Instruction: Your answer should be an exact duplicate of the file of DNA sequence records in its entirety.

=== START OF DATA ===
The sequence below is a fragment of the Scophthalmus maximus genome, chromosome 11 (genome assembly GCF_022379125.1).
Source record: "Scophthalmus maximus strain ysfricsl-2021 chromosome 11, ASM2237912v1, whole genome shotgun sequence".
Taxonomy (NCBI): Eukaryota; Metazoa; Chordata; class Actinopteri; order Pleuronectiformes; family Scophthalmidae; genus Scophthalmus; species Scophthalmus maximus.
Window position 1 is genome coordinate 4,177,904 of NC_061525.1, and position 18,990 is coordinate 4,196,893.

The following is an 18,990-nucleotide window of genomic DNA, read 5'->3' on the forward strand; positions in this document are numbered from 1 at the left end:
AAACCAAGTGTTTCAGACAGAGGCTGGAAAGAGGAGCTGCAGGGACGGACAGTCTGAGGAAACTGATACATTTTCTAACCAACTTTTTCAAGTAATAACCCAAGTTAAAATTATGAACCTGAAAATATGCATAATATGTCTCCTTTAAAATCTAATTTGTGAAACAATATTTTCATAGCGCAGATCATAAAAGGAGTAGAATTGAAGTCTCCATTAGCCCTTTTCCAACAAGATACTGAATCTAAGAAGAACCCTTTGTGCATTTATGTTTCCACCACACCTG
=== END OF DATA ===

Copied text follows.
The sequence below is a fragment of the Scophthalmus maximus genome, chromosome 11 (genome assembly GCF_022379125.1).
Source record: "Scophthalmus maximus strain ysfricsl-2021 chromosome 11, ASM2237912v1, whole genome shotgun sequence".
Taxonomy (NCBI): Eukaryota; Metazoa; Chordata; class Actinopteri; order Pleuronectiformes; family Scophthalmidae; genus Scophthalmus; species Scophthalmus maximus.
Window position 1 is genome coordinate 4,177,904 of NC_061525.1, and position 18,990 is coordinate 4,196,893.

The following is an 18,990-nucleotide window of genomic DNA, read 5'->3' on the forward strand; positions in this document are numbered from 1 at the left end:
AAACCAAGTGTTTCAGACAGAGGCTGGAAAGAGGAGCTGCAGGGACGGACAGTCTGAGGAAACTGATACATTTTCTAACCAACTTTTTCAAGTAATAACCCAAGTTAAAATTATGAACCTGAAAATATGCATAATATGTCTCCTTTAAAATCTAATTTGTGAAACAATATTTTCATAGCGCAGATCATAAAAGGAGTAGAATTGAAGTCTCCATTAGCCCTTTTCCAACAAGATACTGAATCTAAGAAGAACCCTTTGTGCATTTATGTTTCCACCACACCTG